2010 Milan Design Show at Superstudio

Drink Tap Water

Water is an irrefutable necessity in our daily lives yet most of us take it for granted. That first glass of water when we wake up, the warm shower before work, and the steady flow of water to soak our dishes and wash our clothes are just some of the ways we use water on a daily basis. Water plays a critical role in our well being, especially our drinking water. We buy into the advertising and beautiful labels promising that the water we purchase comes from crystal clean mountain springs or melted glaciers, thus pushing Americans to spend billions a year on bottled water. Due to this advertising blitz, children are growing up believing that healthy water only comes from a bottle and that tap water is unsafe or impure. We spend a lot of money to get that bottle of water shipped over from Fiji or the highest icecaps to ensure that we are getting pure untainted water. Ironically, a third of the time we buy bottled water, all we get is filtered tap water that is less regulated than the water we could get from our kitchen faucet. In fact, two of the most widely known water companies, Aquafina (Pepsi) and Dasani (Coca Cola), provide filtered tap water. On top of receiving a comparable or inferior product, we are paying upwards of 300 times more for bottled water than tap water. Tap water costs about $.003 per gallon while bottled water can run $1-3 per gallon. That mark up is like spending $900 on a magazine that is typically $3. Besides the exorbitant price, the process of bottling water is highly inefficient. It takes three units of water to produce one unit of water in a plastic bottle. 17 million barrels of oil are consumed in the production of bottles every year which is enough oil to fuel 1.3 million cars for a year. Unfortunately, that number does not even include the oil burned in transportation and refrigeration of the water across the States. The transportation of bottled water also contributes to pollution and carbon emissions. Another problem with the consumption of bottled water is the waste created by the discarded PET bottles. Only one in five of us recycle our empty bottles. This adds roughly 30 million plastic bottles a day into our landfill and the bottles take thousands of years to break down. When PET breaks down it does not biodegrade, it photo degrades. It breaks down to smaller and smaller fragments, never being reabsorbed into the earth. These pieces absorb toxins which contaminate soil, waterways and eventually animals. Some of the bottles that don’t make it to the recycle center are incinerated, releasing toxic pollution. One way to end this waste is to embrace a cultural shift away from the use-and-toss mentality.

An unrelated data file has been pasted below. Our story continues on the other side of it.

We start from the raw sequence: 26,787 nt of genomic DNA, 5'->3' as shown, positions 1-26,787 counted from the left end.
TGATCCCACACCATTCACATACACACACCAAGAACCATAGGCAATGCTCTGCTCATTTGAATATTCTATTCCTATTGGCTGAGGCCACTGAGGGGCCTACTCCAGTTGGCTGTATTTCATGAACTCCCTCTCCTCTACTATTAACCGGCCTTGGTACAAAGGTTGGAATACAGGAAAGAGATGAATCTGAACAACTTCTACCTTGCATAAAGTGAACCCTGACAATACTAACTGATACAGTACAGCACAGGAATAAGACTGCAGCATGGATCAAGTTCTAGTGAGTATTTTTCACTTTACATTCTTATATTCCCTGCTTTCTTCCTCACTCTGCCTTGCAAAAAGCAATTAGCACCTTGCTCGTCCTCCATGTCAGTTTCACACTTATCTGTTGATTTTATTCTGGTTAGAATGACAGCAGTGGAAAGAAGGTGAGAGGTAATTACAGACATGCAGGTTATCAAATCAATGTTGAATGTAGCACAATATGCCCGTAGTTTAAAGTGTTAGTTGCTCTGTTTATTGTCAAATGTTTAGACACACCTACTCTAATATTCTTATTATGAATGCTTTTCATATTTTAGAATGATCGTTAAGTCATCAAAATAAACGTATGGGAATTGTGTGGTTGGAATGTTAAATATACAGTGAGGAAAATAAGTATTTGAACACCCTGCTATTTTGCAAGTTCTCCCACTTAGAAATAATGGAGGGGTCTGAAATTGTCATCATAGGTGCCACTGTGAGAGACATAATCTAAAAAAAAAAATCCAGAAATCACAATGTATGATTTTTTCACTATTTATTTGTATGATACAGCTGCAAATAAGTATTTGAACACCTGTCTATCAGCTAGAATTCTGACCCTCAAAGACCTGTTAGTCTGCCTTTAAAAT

2011 Spark Design Award

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